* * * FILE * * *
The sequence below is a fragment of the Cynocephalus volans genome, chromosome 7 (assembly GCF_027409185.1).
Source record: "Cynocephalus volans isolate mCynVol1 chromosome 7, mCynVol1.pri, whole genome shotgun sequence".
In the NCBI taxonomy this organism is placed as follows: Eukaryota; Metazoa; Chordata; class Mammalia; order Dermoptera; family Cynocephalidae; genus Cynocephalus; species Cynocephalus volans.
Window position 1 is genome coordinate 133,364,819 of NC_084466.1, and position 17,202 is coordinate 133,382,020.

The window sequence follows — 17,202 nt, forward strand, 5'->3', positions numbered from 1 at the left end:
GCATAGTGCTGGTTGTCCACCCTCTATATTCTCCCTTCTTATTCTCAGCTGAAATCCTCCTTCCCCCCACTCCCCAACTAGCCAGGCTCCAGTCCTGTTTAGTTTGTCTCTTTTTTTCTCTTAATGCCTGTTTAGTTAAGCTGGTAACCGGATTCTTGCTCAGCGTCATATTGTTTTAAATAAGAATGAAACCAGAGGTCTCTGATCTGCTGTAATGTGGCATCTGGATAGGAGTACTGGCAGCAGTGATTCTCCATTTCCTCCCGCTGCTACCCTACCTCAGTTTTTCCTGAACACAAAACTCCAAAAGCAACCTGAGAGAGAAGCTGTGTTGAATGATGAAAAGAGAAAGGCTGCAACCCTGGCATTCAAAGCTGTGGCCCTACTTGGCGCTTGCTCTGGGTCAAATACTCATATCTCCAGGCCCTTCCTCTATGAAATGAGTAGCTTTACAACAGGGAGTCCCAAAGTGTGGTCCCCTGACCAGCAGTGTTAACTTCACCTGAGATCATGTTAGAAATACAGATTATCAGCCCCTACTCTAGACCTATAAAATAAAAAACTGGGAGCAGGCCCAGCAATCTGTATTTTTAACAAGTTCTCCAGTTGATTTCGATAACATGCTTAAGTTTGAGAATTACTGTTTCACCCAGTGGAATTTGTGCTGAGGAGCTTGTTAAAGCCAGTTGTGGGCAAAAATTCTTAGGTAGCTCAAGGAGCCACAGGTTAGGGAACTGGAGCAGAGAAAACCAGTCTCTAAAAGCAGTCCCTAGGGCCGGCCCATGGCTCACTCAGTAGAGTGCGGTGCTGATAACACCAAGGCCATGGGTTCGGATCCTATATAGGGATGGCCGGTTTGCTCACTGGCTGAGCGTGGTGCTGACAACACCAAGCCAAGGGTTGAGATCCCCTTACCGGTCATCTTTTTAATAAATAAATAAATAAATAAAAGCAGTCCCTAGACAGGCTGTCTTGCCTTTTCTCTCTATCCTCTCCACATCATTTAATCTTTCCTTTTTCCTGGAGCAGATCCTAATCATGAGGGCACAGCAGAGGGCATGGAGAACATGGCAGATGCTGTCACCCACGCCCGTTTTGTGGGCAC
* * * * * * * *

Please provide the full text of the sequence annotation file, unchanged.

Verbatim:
The sequence below is a fragment of the Cynocephalus volans genome, chromosome 7 (assembly GCF_027409185.1).
Source record: "Cynocephalus volans isolate mCynVol1 chromosome 7, mCynVol1.pri, whole genome shotgun sequence".
In the NCBI taxonomy this organism is placed as follows: Eukaryota; Metazoa; Chordata; class Mammalia; order Dermoptera; family Cynocephalidae; genus Cynocephalus; species Cynocephalus volans.
Window position 1 is genome coordinate 133,364,819 of NC_084466.1, and position 17,202 is coordinate 133,382,020.

The window sequence follows — 17,202 nt, forward strand, 5'->3', positions numbered from 1 at the left end:
GCATAGTGCTGGTTGTCCACCCTCTATATTCTCCCTTCTTATTCTCAGCTGAAATCCTCCTTCCCCCCACTCCCCAACTAGCCAGGCTCCAGTCCTGTTTAGTTTGTCTCTTTTTTTCTCTTAATGCCTGTTTAGTTAAGCTGGTAACCGGATTCTTGCTCAGCGTCATATTGTTTTAAATAAGAATGAAACCAGAGGTCTCTGATCTGCTGTAATGTGGCATCTGGATAGGAGTACTGGCAGCAGTGATTCTCCATTTCCTCCCGCTGCTACCCTACCTCAGTTTTTCCTGAACACAAAACTCCAAAAGCAACCTGAGAGAGAAGCTGTGTTGAATGATGAAAAGAGAAAGGCTGCAACCCTGGCATTCAAAGCTGTGGCCCTACTTGGCGCTTGCTCTGGGTCAAATACTCATATCTCCAGGCCCTTCCTCTATGAAATGAGTAGCTTTACAACAGGGAGTCCCAAAGTGTGGTCCCCTGACCAGCAGTGTTAACTTCACCTGAGATCATGTTAGAAATACAGATTATCAGCCCCTACTCTAGACCTATAAAATAAAAAACTGGGAGCAGGCCCAGCAATCTGTATTTTTAACAAGTTCTCCAGTTGATTTCGATAACATGCTTAAGTTTGAGAATTACTGTTTCACCCAGTGGAATTTGTGCTGAGGAGCTTGTTAAAGCCAGTTGTGGGCAAAAATTCTTAGGTAGCTCAAGGAGCCACAGGTTAGGGAACTGGAGCAGAGAAAACCAGTCTCTAAAAGCAGTCCCTAGGGCCGGCCCATGGCTCACTCAGTAGAGTGCGGTGCTGATAACACCAAGGCCATGGGTTCGGATCCTATATAGGGATGGCCGGTTTGCTCACTGGCTGAGCGTGGTGCTGACAACACCAAGCCAAGGGTTGAGATCCCCTTACCGGTCATCTTTTTAATAAATAAATAAATAAATAAAAGCAGTCCCTAGACAGGCTGTCTTGCCTTTTCTCTCTATCCTCTCCACATCATTTAATCTTTCCTTTTTCCTGGAGCAGATCCTAATCATGAGGGCACAGCAGAGGGCATGGAGAACATGGCAGATGCTGTCACCCACGCCCGTTTTGTGGGCAC